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How to create interactive Swift playgrounds

Paul Hudson    April 13th 2018    @twostraws

Recently I released playgrounds demonstrating what’s new in Swift 4.1 and what’s new in Swift 4.2, and a number of folks have contacted me to ask what the process entails.

Well, to be brutally honest I made the playgrounds from scratch, by hand. The directory structure isn’t complicated, so most of the work was formatting the Swift code correctly.

If you want to do it yourself, I’ve included instructions and tips below. If you’d rather do it the smart way, I just released a GitHub project called Playmaker, which makes the whole process significantly easier – click here to check it out. Seriously, it makes the whole process much easier!

Directory structure

Xcode playgrounds are a directory with the extension “.playground”. For example, “whats-new-in-swift.playground”. Inside there should be three things.

First, a directory called “playground.xcworkspace”, which contains Xcode’s files – has this been upgraded to the latest project format, is there any saved user data, and so on. It should also contain a file called contents.xcworkspacedata, with the following content:

<?xml version="1.0" encoding="UTF-8"?>
<Workspace version = "1.0">
   <FileRef location = "self:"></FileRef>

Second, it should have a directory called Pages, which contains all your playground pages. Each playground page is its own directory inside there, using the “.xcplaygroundpage” extension. For example, “Boolean toggling.xcplaygroundpage”. Inside that is, at the very least, a file called Contents.swift, where your actual playground page content is stored.

Finally, it should have a file called contents.xcplayground, which lists all the pages inside your playground. These should be listed individually, pointing their page filename without the “.xcplaygroundpage” extension.

<?xml version="1.0" encoding="UTF-8" standalone="yes"?>
<playground version='6.0' target-platform='ios' display-mode='rendered'>
        <page name='Introduction'/>
        <page name='Derived collections of enum cases'/>
        <page name='Warning and error diagnostic directives'/>
        <page name='Dynamic member look up'/>
        <page name='Enhanced conditional conformances'/>
        <page name='In-place collection element removal'/>
        <page name='Boolean toggling'/>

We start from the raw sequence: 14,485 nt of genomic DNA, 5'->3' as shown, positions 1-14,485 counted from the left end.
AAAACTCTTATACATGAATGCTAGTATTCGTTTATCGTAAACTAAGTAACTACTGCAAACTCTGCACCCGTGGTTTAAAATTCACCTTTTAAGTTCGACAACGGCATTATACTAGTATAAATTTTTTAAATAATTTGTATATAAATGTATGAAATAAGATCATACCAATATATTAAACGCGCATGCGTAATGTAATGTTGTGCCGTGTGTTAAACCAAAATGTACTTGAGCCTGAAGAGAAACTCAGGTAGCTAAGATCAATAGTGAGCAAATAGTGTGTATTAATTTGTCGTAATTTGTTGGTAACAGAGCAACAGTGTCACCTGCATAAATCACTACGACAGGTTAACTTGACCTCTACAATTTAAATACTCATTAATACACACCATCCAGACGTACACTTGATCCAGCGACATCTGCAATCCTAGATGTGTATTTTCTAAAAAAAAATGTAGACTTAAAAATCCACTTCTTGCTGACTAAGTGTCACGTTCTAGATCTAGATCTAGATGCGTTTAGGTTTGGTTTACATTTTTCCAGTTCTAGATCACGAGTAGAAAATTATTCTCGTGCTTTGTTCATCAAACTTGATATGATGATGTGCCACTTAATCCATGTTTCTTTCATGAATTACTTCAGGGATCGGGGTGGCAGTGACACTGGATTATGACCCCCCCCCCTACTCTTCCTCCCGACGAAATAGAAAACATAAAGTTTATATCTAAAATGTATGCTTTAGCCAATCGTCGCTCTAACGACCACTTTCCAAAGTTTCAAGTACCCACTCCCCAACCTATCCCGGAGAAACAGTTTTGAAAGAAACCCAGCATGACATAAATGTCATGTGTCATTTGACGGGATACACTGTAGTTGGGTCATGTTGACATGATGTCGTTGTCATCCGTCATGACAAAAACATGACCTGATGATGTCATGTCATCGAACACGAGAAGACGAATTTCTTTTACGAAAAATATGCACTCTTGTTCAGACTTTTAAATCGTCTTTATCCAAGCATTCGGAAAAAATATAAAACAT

Inside a playground page

All the above isn’t terribly interesting; the real work is writing all the Contents.swift files for your playground pages.

This is a single file containing Swift code and Markdown comments. You start in “Swift mode” by default, just like any regular Swift file, but you switch to Markdown-formatted text using /*: then exit using */.

For example:

 The entire code to implement proposal is only a handful of lines of Swift:
extension Bool {
    mutating func toggle() {
        self = !self
 However, the end result makes for much more natural Swift code.

When that’s rendered inside a playground, the comment parts will be displayed as fixed text, and the uncommented parts will be executed as Swift code – and be editable by end users.

Note: If I were writing the code for myself, I would add extra line breaks between the Swift/Markdown breaks, but these extra line breaks appear in the finished playground and don’t look good – it’s better to butt them right up against each other.

Writing your Markdown

Xcode supports a wide range of Markdown:

Place text in `backticks` to mark code; on your keyboard these usually share a key with tilde, ~.
* You can write bullets by starting with an asterisk then a space.
1. You can write numbered listed by starting with 1.
1. Subsequent items can also be numbered 1. and Xcode will renumber them automatically.
If you want to write a link, [place your text in brackets](and your link in parentheses)
# Headings start with a # symbol
## Subheadings start with ##
### Sub-subheadings start with ### and are the most common heading style you'll come across
Write a *single asterisk* around words to make them italic
Write **two asterisks** around words to make them bold

However, there are some extra tips to be aware of:

  • Xcode likes to strip out unused whitespace, so if you want to force line breaks you should use the   HTML – Xcode won’t strip that.
  • If you want to add callouts, use - important:, - note:, and - experiment: to get special formatting. For example, - important: Don’t do this will be highlighted in red.
  • The names of your Markdown files will appear in your playground, it’s better to name them “Title of Page” rather than “title-of-page”.

You can include links between your pages just by referencing their page name, for example [Home](Introduction). You can also move between previous and next pages using [< Previous](@previous) and [Next >](@next) – these will navigate using the XML table of contents you defined earlier.


About the author

Paul Hudson is the creator of Hacking with Swift, the most comprehensive series of Swift books in the world. He's also the editor of Swift Developer News, the maintainer of the Swift Knowledge Base, and Mario Kart world champion. OK, so that last part isn't true. If you're curious you can learn more here.

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